A few weeks ago I mentioned that I was trying out recipes from Let Them Eat Vegan! by Dreena Burton and today I’m excited to share my full review and a delicious recipe from the book.
I’ve been a huge fan of Dreena and her recipes since buying (and falling in love) with one of her previous cookbooks, Eat, Drink & Be Vegan, so I was beyond excited when she asked if I would like to review her latest cookbook.
I can already tell it’s going to be housed on my kitchen counter for easy access with the rest of my go-to cookbooks.
A little more about the cookbook:
Let Them Eat Vegan! (LTEV) is based around “plant-powered” eating with recipes that are made with whole grains, natural sweeteners, beans, seeds, nuts, veggies and fruits. You won’t find any ‘white stuff’ in this book – no white flour, white sugar, white pasta and no vegan substitutes like soy mayo or cream cheese. All the recipes are either wheat-free or gluten-free, and are not loaded with soy. Dreena also included several informational sections like “Eating Your Greens”, “Plant-Powered Lunchbox”, and “Plant-Powered Pantry”, making this a great book for new vegans or those that are thinking about making the switch. The Plant-Powered Pantry section is particularly helpful for people who may or may not know what some of the more obscure ingredients (i.e. nutritional yeast or guar gum) are.
This is Dreena’s largest cookbook yet and it’s packed to the brim over 200 delicious recipes, which are broken down into the following chapters – breakfast bites, salads, sauces and dips, soups, sides, mains, burgers, pasta, cookies, cakes/pies/puddings and ice cream. You certainly don’t have to be vegan to enjoy the recipes in this cookbook. Neither Isaac nor I are vegan and we’ve found the recipes to be creative, healthy, easy to follow and delicious. There’s not much else you can ask for when it comes to a cookbook! Every recipe that I’ve made from LTEV has been delicious and I would make each of them again. Really the only thing this cookbook is missing (in my eyes) is the nutritional information for each recipe. But at the end of the day, I know that all the ingredients in this book are wholesome and healthy so it’s not that big of a deal to me.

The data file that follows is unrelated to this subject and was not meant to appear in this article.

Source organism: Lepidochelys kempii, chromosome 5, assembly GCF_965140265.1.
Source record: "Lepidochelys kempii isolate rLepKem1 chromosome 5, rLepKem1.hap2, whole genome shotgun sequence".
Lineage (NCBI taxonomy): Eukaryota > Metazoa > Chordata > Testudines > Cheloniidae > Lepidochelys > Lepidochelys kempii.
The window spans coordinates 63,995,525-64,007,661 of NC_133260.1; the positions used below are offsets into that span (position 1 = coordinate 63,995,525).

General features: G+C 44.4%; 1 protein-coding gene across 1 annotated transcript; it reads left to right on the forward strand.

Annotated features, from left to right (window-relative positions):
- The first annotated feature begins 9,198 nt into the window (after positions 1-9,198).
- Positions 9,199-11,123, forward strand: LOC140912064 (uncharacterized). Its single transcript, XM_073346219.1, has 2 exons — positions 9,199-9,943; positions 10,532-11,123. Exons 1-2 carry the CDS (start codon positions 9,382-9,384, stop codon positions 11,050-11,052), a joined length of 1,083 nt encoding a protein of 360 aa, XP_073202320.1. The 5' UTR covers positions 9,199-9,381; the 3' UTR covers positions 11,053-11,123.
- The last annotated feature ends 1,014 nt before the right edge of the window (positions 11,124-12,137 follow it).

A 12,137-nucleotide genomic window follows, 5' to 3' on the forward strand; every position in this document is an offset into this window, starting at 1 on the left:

After perusing through the cookbook, I’ve bookmarked many of recipes that I want to make, but have only had a chance to make a handful or so. Here’s a little review of the ones I’ve tried…
These roasted chickpeas become soft and flavorful after baking in a sauce that included a plethora of spices you’d find in a traditional jerk marinade. If you’re interested in trying out this recipe, Angela of Oh She Glows also reviewed LTEV and included the Jerk Chickpea recipe in her post.
Mediterranean Bean Burgers
For whatever reason, I tend to stick with black beans when I’m making bean burgers, but I loved the flavor of these burgers with kidney beans and Mediterranean inspired ingredients like olives and oregano. The recipe made 7 patties so Isaac and I had them for dinner one night and then I ate the remaining patties wrapped in collards for quick lunches and dinners the rest of the week. These might just be my go-to bean burger recipe from here on out!
Thai Chickpea Almond Curry
(sorry for the iphone pict.)
I used red and orange peppers instead of the zucchini, left out the lime leaves and served the dish over a bed of quiona. I’m a big fan of coconut milk curries but had never tried one with almond butter in the mix. It was fabulous! I also liked how easy this recipe was to prepare. All the ingredients went into a covered baking dish and 50 minutes later my house smelled lovely and dinner was ready.
I’ve also made the Simplicity Asparagus. Just as the title suggests, this asparagus is super simple. In less than 10 minutes, you have a great side dish!
Kale – Slaw
I love kale salads, so it’s no surprise that this recipe is definitely one of my favorites from LTEV thus far.
There is a bit of prep work involved since you have to do a little chopping and make the dressing, but trust me when I say it’s totally worth it. Plus, you’ll have left over curried almond dressing (which is amazing, btw) so you can use it for other salads.
Dreena and her publishing company are allowing me to post the Kale-Slaw recipe for you all to enjoy. Both recipes (the slaw and dressing) include the header and notes from Dreena that are in the cookbook.
Kale-Slaw with Curried Almond Dressing
Makes 5 1/2 – 6 1/2 cups. Wheat-free, Gluten-free, Soy-free, Oil-free